Guy Benson


Three summers ago, then-Treasury Secretary Tim Geithner penned a New York Times op/ed on behalf of his boss, triumphantly welcoming the American people to economic "recovery:"

The recession that began in late 2007 was extraordinarily severe, but the actions we took at its height to stimulate the economy helped arrest the freefall, preventing an even deeper collapse and putting the economy on the road to recovery.  From the start, President Obama made clear that recovery from a crisis of this magnitude would not come quickly and that the recovery would not follow a straight line. We saw that this past spring, when the European fiscal crisis posed a serious challenge to the markets and to business confidence, dampening investment and the rate of growth here...While the economy has a long way to go before reaching its full potential, last week’s data on economic growth show that large parts of the private sector continue to strengthen. The economic rescue package that President Obama put in place was essential to turning the economy around. The combined effect of government actions taken over the past two years — the stimulus package, the stress tests and recapitalization of the banks, the restructuring of the American car industry and the many steps taken by the Federal Reserve — were extremely effective in stopping the freefall and restarting the economy...We suffered a terrible blow, but we are coming back.

That was August 2010.  Geithner praised Obama's so-called "stimulus" package as "essential;" that $825 billion expenditure of borrowed money failed to satisfy virtually every benchmark for success the White House had laid out.  By a wide margin, Americans consider the hugely expensive gambit a flop.  So how do things look as we enter September of 2013?  While the economy shows some glimmers of hope and bright spots -- just as it did three years ago -- precious few Americans would say the US economy is enjoying the robust "recovery" about which Geithner boasted.  Consider the following:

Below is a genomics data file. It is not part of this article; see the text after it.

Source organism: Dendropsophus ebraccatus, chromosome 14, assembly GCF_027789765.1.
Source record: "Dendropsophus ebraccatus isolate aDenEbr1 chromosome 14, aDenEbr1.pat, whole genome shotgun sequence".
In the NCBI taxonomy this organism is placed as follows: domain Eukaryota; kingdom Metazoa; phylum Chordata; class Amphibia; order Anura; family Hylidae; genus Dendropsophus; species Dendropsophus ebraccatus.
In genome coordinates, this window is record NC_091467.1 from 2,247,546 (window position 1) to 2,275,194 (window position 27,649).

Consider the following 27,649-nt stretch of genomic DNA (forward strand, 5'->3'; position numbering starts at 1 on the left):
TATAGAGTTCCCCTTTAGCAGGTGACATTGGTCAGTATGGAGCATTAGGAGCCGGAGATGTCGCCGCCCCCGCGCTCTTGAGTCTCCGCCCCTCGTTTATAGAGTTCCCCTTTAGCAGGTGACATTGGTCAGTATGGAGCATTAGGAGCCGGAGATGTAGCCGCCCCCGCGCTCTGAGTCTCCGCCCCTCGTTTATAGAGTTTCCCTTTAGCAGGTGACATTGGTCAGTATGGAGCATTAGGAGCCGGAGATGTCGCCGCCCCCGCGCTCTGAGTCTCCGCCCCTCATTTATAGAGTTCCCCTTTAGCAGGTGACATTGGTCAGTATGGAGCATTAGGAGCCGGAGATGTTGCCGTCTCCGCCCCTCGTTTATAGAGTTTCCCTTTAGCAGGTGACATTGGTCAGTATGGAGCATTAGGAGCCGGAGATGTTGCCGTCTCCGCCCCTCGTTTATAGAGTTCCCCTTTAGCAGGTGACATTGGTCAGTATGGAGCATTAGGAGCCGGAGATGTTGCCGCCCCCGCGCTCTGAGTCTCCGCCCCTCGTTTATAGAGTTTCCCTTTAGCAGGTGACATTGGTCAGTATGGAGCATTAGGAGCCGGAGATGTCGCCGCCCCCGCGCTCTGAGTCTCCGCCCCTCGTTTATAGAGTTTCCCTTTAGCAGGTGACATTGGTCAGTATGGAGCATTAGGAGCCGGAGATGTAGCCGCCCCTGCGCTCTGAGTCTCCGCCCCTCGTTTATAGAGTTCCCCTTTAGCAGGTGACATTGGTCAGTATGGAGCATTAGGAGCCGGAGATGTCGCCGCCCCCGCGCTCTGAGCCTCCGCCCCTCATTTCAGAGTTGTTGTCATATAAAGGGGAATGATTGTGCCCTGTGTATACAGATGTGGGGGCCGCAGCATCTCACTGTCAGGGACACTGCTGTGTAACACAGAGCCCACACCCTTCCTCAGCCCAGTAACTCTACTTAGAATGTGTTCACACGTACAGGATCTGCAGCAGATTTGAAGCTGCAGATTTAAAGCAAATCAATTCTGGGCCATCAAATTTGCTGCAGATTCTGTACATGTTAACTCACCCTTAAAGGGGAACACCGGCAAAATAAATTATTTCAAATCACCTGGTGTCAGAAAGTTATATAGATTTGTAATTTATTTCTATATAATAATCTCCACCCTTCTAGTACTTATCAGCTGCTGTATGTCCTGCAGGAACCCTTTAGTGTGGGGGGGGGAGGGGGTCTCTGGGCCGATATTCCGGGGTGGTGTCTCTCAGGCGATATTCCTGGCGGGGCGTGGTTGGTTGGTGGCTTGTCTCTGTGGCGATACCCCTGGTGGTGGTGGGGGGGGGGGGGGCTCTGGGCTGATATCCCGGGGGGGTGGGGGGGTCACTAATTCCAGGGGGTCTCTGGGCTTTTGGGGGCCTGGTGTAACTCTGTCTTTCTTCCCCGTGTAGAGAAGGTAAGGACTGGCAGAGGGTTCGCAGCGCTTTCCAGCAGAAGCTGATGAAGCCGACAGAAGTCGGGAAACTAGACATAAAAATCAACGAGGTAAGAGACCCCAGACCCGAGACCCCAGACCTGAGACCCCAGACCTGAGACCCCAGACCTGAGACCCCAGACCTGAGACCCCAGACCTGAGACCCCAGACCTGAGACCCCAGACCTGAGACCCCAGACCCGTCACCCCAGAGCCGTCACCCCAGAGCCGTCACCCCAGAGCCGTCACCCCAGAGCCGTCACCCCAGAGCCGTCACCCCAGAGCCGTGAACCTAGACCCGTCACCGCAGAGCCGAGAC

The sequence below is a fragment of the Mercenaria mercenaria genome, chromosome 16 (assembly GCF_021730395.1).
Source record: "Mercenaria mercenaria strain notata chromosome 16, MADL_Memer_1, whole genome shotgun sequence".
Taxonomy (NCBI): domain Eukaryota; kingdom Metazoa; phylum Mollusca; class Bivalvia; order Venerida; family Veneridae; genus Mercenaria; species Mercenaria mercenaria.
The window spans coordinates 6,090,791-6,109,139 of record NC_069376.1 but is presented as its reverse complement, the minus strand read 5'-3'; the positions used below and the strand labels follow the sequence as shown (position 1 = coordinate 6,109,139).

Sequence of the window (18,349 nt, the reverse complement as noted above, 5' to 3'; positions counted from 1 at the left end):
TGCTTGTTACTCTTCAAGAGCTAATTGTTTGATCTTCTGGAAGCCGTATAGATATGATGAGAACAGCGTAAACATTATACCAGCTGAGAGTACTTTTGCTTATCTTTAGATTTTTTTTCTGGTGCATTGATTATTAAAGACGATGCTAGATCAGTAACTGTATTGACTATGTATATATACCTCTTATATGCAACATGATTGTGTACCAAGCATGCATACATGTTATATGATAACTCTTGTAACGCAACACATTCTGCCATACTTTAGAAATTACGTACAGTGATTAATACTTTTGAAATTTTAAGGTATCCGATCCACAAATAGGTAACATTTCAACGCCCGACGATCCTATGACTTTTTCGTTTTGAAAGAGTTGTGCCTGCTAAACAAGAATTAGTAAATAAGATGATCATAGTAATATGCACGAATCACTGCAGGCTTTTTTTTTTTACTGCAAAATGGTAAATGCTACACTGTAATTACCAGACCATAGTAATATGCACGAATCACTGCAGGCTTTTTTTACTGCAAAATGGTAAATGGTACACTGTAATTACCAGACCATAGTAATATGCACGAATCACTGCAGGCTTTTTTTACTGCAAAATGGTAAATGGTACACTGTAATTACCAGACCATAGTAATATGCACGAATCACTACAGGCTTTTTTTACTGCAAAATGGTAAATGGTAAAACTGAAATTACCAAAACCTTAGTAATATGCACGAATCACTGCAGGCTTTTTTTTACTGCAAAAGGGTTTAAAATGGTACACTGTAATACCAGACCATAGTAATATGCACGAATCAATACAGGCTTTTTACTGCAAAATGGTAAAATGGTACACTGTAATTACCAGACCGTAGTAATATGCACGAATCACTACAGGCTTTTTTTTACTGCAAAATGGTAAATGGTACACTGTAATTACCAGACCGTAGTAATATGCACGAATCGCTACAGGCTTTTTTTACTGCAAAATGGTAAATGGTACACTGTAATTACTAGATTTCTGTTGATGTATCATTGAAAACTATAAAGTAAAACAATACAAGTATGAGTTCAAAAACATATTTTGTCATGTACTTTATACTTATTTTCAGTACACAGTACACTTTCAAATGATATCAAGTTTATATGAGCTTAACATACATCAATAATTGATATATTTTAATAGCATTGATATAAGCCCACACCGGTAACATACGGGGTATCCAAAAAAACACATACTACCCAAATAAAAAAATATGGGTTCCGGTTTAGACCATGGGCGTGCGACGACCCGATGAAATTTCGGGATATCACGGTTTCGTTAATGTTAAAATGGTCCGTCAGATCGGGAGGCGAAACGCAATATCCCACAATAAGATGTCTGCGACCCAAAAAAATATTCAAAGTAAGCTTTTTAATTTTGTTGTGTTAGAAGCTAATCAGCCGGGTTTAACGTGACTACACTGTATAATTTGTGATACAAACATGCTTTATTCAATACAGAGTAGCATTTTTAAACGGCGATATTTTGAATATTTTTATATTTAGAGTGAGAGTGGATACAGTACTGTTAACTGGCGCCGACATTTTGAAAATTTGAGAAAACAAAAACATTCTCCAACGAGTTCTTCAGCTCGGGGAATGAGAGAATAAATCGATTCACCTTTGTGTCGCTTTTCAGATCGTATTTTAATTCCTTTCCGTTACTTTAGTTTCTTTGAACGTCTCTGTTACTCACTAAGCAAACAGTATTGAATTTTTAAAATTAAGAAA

(1) The official U-3 unemployment rate is 7.4 percent, barely changed from when Obama took office nearly give years ago.  The more comprehensive U-6 unemployment figure is 14 percent.  With a little context, the numbers look even worse:


(2) Speaking of the labor force participation rate, it's scraping three-decade lows, artificially improving the U-3 number.  According to the Richmond Times-Dispatch, "the economy is still two million jobs shy of pre-recession employment levels."

(3) The long-term unemployed continue to suffer, with few signs of light at the end of the tunnel.  The Wall Street Journal reports, "More than four years after the recession officially ended, 11.5 million Americans are unemployed, many of them for years. Millions more have abandoned their job searches...he recovery isn't reaching many of the most vulnerable."

(4) US consumer confidence remains mired in an upside-down malaise of pessimism.

(5) The new healthcare law is driving a sweeping trend toward temporary and part-time hiring.  Since the beginning of this year, fully 97 percent of all US job growth has come via non-full-time jobs -- a staggering statistic.

(6) The first two quarters of 2013 have produced anemic GDP growth rates.

(7) Poverty rates are at a multi-decade high, plus food stamp usage and federal disability claims have also reached record levels.  As of last year, the uptick in the latter category had outpaced all private sector job growth since 2009.

(8) The president's economic dreadful approval rating is stuck in the mid-30's.  America's right track/wrong track numbers remain horrific at 29/64.  If the long-promised recovery has arrived, most people aren't feeling it.  Tomorrow's job report may breathe some life back into the country's dour economic mood, but the fundamentals of a real recovery -- the sort of turnaround the White House has alternatively hailed and predicted for years -- just aren't there.

Guy Benson

Guy Benson is Townhall.com's Senior Political Editor. Follow him on Twitter @guypbenson.

Author Photo credit: Jensen Sutta Photography